Modification of cellulose nanocrystal surface chemistry with diverse nucleophiles for materials integration†
As environmental concerns increase, the interest in using renewable sources for the creation of new materials also grows larger. Cellulose nanocrystals (CNCs) are an abundant feedstock that is rapidly rising in popularity to address these challenges. Light-weight and reinforced materials can be obtained through the integration of CNCs, but the field of nanocellulose lacks robust methods to modify the hydrophilic surface chemistry. To increase the utility of these renewable materials, a versatile strategy to modify CNC surfaces is presented that enables a wide range of molecules to be attached through straightforward nucleophilic substitution reactions. CNCs are first modified to introduce electrophilic α-bromoesters to the surface which allows nucleophilic displacement by a wide range of molecules that vary in hydrophobicity, functionality, and complexity. The versatility of this approach is demonstrated through the conjugation of fourteen different molecules derived from four distinct nucleophilic groups to CNCs, resulting in nanocrystals with high coverage and tunable surface properties. This modification route enables facile customization of the native CNC surface in which both the hydrophilicity and the charge state can be tailored to assist in materials integration across multiple fields.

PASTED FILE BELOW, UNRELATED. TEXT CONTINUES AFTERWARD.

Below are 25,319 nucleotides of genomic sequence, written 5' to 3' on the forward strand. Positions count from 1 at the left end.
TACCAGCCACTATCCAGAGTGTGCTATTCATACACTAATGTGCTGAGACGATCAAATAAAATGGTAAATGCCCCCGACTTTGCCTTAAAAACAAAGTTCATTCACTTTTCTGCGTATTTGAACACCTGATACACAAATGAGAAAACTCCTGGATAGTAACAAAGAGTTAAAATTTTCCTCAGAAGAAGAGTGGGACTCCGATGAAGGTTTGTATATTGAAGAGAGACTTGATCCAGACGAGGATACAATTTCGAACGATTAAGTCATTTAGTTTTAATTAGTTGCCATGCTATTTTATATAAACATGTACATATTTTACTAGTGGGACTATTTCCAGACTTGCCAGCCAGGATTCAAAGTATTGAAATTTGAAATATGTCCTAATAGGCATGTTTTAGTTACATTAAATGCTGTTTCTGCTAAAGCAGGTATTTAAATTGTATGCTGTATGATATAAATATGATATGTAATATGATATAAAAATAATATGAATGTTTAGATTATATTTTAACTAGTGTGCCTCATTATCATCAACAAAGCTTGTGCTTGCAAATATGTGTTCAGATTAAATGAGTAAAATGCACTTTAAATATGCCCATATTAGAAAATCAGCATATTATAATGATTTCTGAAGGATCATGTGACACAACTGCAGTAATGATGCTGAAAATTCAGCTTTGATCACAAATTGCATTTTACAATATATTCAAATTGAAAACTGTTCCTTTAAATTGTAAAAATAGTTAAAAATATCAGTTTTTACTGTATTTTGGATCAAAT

- This article is part of the themed collection: Journal of Materials Chemistry A Emerging Investigators